“Life in the Woods” (from Youth’s Companion, 19 July 1849; p. 48)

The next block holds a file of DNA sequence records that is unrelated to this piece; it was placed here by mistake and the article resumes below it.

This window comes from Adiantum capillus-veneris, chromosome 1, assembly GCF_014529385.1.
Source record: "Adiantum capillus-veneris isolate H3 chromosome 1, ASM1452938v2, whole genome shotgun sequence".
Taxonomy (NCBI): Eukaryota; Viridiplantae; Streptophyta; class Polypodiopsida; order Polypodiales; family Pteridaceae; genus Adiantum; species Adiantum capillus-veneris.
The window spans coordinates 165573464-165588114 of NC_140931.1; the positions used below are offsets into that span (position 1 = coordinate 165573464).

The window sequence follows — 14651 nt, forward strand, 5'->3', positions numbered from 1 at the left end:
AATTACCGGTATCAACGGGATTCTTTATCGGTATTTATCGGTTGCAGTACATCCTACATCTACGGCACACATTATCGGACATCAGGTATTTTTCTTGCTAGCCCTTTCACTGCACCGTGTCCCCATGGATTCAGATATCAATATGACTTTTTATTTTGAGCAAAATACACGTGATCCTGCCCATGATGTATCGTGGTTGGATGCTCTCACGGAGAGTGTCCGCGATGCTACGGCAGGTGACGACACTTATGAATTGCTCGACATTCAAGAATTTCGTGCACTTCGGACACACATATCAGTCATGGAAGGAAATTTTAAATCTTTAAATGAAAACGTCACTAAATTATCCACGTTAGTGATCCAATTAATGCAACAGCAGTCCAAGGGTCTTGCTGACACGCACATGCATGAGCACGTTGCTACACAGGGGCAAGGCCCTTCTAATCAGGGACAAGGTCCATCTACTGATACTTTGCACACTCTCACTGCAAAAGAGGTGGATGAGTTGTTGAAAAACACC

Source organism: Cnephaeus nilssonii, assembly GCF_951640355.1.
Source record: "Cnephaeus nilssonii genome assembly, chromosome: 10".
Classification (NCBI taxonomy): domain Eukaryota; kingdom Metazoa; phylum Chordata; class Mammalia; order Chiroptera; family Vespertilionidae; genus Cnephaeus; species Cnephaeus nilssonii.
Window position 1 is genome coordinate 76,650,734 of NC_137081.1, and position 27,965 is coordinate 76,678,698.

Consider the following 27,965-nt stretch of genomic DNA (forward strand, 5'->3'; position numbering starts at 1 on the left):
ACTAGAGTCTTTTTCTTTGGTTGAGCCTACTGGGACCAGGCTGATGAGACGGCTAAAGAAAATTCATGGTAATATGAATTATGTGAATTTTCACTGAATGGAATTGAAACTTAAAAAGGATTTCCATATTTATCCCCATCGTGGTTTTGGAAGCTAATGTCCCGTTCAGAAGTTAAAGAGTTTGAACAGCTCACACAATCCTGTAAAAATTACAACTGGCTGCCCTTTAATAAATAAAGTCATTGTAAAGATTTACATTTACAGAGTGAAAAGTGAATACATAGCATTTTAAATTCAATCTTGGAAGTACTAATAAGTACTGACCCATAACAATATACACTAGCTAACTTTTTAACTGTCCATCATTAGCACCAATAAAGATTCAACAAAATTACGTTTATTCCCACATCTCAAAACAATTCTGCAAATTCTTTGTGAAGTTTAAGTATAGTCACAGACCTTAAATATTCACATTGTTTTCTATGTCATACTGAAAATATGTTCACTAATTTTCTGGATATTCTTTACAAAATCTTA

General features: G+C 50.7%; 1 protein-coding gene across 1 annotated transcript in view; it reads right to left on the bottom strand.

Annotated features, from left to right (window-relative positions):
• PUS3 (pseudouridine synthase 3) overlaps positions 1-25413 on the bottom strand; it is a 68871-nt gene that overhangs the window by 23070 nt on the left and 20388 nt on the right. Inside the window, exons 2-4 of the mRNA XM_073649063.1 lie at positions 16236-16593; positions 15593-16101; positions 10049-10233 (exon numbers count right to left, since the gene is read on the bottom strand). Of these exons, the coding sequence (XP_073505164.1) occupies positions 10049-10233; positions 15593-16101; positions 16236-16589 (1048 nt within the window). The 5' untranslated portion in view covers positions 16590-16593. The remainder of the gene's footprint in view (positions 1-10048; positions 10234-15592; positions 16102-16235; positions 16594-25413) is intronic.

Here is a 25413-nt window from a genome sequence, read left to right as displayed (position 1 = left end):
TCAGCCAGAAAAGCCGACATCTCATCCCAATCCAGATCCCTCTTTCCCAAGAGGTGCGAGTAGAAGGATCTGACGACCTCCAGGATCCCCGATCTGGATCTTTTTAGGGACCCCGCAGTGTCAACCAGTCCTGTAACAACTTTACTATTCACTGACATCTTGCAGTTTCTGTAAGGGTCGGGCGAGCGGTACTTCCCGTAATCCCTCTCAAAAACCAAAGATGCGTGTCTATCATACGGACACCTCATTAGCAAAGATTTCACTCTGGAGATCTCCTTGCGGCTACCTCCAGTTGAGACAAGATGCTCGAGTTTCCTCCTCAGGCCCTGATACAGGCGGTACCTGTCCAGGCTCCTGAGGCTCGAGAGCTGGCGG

Henry D. Thoreau of Concord, Mass., has recently been lecturing on “Life in the Woods,” in Portland and elsewhere. There is not a young man in the land—and very few old ones—who would not profit by an attentive hearing of that lecture. Mr. Thoreau is a young student, who has imbibed (or rather refused to stifle) the idea that a man’s soul is better worth living for than his body. Accordingly, he has built him a house, ten by fifteen feet, in a piece of unfrequented woods, by the side of a pleasant little lakelet, where he devotes his days to study and reflection, cultivating a small plat of ground, living frugally on vegetables, and working for the neighboring farmers, whenever he is in need of money or additional exercise. It thus costs him from six to eight weeks’ rugged labor per year to earn his food and clothes, and perhaps an hour or two per day extra to prepare his food and fuel, keep his house in order, etc. He has lived in this way for four years, and his total expenses for last year were $41 25, and his surplus earnings at the close were $13 51, which he considers a better result than almost any of the farmers of Concord could show, though they have worked all the time. By this course, Mr. Thoreau lives free from pecuniary obligation or dependence on others, except that he borrows some books, which is an equal pleasure to lender and borrower. The man on whose land he is a squatter is nowise injured or inconvenienced thereby. If all our young men would but hear this lecture, we think some among them would feel less strongly impelled either to come to New York or go to California.